“In this work we reported the discovery of six apparent transits in KIC 3542116 that have the appearance of a trailing dust tail crossing the disk of the host star. We have tentatively postulated that these are due to between 2 and 6 distinct comet-like bodies in the system. We also found a single similarly shaped transit in KIC 11084727. Both of these host stars are of F2V spectral types.”

Kepler SAP photometry covering 3 days around each of the three larger comet transits. Image Credit: Rappaport et al.
Kepler SAP photometry covering 3 days around each of the three smaller comet transits. Image Credit: Rappaport et al.

The  findings of similar transits for at least two Kepler stars indicates that they may not be rare, that comets, just like planets, may be quite common in other solar systems. The three deepest transits found are all very small, with less than 0.1% of the stars’ light blocked during a transit. All of the transits were found during visual searches of the data, as opposed to computer searches, which strengthens the case that many more such occurrences are waiting to be discovered.

The authors of the new paper also make an interesting comparison to the star KIC 8462852 (aka ‘Boyajian’s Star’) which has attracted a lot of interest from astronomers lately for its weird and still-unexplained dips in brightness which don’t resemble any kind of transits or similar phenomena ever seen before. Some early theories suggested massive “comets” as one possible explanation, but the new paper seems to suggest that is unlikely:

The mystery surrounding KIC 8462852 (‘Boyajian’s Star’) has been theorized by some to also involve comets, but the new exocomet paper suggests there may be no connection. Image Credit: NASA

“Finally, the deep dips in the flux of KIC 8462852 (aka ‘Boyajian’s Star’; Boyajian et al. 2016) are worth trying to relate to what is observed in KIC 3542116. By contrast, the largest flux dips in the former star reach 22% which is more than two orders of magnitude greater than the transits we see in KIC 3542116. Furthermore, the dips in KIC 8462852 can last for between 5 and 50 days, depending on how the beginning and end points of the dip are defined. These are one to two orders of magnitude longer than for the transits in KIC 3542116. Finally, we note that none of the dips in KIC 8462852 has a particularly comet-shaped profile. There have been a number of speculations about the origin of the dips in KIC 8462852, including material resulting from collisions of large bodies and moving in quasi-regular orbits (Boyajian et al. 2016); swarms of very large comets (Boyajian et al. 2016); and even a ring of dusty debris in the outer Solar System (Katz 2017). However, there is currently no compelling evidence for any of these scenarios.”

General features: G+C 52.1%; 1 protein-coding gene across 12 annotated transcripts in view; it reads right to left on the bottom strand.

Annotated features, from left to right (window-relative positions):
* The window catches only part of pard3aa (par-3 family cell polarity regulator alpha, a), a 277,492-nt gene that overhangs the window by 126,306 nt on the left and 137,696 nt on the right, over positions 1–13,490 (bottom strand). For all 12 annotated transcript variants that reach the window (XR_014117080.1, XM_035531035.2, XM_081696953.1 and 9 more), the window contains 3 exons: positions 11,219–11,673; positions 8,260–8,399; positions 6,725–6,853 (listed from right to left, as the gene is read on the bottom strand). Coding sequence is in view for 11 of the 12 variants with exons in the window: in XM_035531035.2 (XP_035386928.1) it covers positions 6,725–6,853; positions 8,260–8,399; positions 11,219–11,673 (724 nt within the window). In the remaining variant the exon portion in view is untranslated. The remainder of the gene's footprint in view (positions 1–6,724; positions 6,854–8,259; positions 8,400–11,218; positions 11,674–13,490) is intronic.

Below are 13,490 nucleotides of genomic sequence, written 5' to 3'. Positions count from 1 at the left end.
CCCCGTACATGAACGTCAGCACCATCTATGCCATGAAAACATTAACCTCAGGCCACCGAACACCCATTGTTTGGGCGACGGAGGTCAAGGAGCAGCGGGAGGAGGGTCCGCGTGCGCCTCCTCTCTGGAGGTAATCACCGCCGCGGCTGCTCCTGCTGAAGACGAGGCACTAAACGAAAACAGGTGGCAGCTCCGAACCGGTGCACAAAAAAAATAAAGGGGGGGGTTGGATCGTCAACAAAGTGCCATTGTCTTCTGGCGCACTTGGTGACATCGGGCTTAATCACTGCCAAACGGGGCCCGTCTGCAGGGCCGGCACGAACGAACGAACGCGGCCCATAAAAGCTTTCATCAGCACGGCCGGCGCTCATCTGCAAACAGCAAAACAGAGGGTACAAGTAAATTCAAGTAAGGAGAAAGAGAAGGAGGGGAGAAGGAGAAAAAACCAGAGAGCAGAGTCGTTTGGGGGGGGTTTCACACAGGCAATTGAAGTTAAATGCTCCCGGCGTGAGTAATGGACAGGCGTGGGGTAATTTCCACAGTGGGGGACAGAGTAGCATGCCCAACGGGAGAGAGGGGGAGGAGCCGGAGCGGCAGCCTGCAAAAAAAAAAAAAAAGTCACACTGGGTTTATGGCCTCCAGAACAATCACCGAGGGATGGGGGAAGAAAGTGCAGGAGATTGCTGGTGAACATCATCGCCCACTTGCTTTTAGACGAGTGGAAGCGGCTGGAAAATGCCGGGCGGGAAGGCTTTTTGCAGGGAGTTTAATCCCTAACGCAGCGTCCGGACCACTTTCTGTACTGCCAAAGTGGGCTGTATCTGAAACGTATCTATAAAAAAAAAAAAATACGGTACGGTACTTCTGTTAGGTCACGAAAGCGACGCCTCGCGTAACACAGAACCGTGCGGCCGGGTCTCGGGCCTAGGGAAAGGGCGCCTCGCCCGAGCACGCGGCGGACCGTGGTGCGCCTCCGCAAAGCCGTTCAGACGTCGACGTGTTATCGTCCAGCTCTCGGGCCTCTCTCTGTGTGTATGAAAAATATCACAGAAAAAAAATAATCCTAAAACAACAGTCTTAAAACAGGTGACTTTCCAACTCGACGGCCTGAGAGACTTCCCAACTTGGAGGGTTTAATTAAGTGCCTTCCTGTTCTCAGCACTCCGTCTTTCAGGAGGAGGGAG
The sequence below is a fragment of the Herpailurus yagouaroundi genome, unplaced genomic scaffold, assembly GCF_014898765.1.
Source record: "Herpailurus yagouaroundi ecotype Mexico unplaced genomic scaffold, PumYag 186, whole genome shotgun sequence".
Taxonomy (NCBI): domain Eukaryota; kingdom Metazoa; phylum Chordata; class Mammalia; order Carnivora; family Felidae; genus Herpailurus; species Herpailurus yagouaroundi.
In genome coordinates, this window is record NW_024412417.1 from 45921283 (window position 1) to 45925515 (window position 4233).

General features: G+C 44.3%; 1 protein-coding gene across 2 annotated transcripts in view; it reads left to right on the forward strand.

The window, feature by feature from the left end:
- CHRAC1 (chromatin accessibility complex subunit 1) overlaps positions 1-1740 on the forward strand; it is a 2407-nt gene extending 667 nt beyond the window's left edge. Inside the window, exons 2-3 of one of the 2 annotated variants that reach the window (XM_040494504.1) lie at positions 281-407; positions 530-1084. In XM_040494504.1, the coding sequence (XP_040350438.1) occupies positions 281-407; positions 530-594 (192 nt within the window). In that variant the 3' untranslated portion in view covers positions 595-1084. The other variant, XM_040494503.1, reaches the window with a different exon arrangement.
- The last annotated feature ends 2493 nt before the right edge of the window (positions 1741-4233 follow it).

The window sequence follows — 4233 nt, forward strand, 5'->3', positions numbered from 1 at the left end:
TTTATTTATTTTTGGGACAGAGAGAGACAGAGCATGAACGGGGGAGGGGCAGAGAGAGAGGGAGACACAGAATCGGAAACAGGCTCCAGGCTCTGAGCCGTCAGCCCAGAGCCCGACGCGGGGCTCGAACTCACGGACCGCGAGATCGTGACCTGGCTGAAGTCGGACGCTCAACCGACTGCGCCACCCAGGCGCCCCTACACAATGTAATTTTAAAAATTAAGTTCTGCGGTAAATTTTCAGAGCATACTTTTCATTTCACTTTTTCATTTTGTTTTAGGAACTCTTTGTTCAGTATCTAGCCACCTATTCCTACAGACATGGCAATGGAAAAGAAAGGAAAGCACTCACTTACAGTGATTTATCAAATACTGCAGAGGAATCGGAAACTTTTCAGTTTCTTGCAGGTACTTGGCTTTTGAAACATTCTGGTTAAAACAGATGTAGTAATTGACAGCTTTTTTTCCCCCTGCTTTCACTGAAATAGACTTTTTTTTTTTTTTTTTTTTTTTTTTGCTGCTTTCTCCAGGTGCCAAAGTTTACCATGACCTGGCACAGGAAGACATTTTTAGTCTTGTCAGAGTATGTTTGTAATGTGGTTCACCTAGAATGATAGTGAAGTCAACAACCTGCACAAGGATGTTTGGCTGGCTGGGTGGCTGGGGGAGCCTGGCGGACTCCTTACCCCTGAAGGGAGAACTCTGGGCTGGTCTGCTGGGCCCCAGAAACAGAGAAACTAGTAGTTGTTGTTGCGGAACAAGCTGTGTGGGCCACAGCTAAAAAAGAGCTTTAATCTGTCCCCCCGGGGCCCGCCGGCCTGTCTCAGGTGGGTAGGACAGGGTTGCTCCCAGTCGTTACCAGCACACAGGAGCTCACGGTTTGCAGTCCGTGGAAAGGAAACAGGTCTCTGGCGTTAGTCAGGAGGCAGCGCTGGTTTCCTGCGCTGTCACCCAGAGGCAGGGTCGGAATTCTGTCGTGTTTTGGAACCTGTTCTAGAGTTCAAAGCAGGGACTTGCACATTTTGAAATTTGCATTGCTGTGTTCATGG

This article was first published on AmericaSpace.







First exomoon found? Astronomers optimistic but urge caution

Artist’s conception of a large Earth-like exomoon orbiting a giant gaseous exoplanet. Image Credit: Avatar/20th Century Fox

Exoplanets are being found so frequently now that they have become commonplace. But what about exomoons? As might be expected, they are much harder to detect, being typically much smaller than most planets. There have been tantalizing hints but nothing conclusive so far. That may be about to change soon, however. Astronomers from Columbia University have reported the possible discovery of the first exomoon – but they stress that it is still unconfirmed and just a candidate at this point.

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James Webb Space Telescope arrives at Johnson Space Center for cryogenic testing

The giant 18-piece mirror of the James Webb Space Telescope, inside the cleanroom at Johnson Space Center. Photo Credit: NASA/Chris Gunn

Often referred to as the successor for Hubble, the James Webb Space Telescope (JWST) is one of the most highly anticipated space telescopes ever built. A large infrared telescope with a 6.5-metre primary mirror, JWST will be able to look at every phase of the Universe, from the period just after the Big Bang to the formation of stars, galaxies, exoplanets and even our own Solar System. Scheduled for launch in fall 2018, JWST recently arrived at NASA’s Johnson Space Center in Houston, Texas, where it will undergo its last, and crucial, cryogenic test.

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Nearby ‘super-Earth’ exoplanet may be best place yet to search for alien life

Artist’s conception of the exoplanet LHS 1140b. Image Credit: ESO

Just recently, an exo-planetary system called TRAPPIST-1, with seven known planets close in size to Earth, was announced by astronomers. Some of those planets are in the star’s habitable zone, meaning that they could potentially be habitable for some kind of life. Then, another Earth-sized world was found orbiting the star GJ 1132b, and may have water and methane in its atmosphere. Now, another similar planet has been found orbiting another nearby star. It is also close in size to Earth and resides in the star’s habitable zone. According to scientists, it is another prime candidate in the search for alien life and may even be the best one yet.